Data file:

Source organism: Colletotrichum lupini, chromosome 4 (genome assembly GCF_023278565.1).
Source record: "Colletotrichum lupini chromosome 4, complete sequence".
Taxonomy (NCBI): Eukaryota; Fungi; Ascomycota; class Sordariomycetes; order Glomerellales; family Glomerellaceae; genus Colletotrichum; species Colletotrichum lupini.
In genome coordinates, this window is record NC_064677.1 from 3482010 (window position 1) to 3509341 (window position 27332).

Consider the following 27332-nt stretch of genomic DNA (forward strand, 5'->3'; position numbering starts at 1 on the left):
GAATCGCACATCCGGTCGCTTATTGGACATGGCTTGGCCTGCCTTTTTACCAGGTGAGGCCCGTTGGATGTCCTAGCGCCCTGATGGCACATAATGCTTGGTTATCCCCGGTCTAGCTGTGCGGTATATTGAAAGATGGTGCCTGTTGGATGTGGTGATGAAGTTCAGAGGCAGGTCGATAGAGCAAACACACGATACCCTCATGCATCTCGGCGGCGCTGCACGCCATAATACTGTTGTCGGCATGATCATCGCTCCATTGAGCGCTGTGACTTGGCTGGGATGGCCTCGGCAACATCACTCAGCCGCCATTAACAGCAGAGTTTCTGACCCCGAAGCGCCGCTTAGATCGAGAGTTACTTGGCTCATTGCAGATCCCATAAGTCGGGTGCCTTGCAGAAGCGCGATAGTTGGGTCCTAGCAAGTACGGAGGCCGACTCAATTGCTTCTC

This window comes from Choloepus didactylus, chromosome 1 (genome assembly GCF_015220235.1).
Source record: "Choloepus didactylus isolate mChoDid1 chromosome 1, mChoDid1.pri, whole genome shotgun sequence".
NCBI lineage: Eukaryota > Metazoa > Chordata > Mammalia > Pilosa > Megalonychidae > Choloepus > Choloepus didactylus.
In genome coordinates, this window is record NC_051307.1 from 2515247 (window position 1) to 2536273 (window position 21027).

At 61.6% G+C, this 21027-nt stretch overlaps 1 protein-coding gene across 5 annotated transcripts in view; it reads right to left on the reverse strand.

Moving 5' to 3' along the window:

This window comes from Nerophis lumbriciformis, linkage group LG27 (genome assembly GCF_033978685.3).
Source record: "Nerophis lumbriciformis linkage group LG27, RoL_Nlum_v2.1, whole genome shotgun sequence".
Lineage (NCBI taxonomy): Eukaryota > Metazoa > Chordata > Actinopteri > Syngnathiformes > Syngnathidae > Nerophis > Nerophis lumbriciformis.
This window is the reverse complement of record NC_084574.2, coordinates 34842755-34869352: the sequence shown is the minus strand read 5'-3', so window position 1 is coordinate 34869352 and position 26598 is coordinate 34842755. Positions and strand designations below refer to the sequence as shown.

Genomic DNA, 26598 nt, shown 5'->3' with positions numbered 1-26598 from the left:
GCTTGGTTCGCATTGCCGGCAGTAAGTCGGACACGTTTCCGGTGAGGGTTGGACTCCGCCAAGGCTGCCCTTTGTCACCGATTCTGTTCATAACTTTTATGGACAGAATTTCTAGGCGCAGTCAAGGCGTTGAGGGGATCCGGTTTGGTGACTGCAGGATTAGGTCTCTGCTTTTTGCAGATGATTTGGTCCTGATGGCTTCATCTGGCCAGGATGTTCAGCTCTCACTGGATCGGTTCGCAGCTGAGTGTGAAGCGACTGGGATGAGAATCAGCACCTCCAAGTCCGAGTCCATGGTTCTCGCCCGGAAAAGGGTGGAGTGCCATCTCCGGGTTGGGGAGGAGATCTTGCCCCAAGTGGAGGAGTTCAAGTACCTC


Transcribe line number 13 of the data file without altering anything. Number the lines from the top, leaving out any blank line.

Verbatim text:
This window comes from Nerophis lumbriciformis, linkage group LG27 (genome assembly GCF_033978685.3).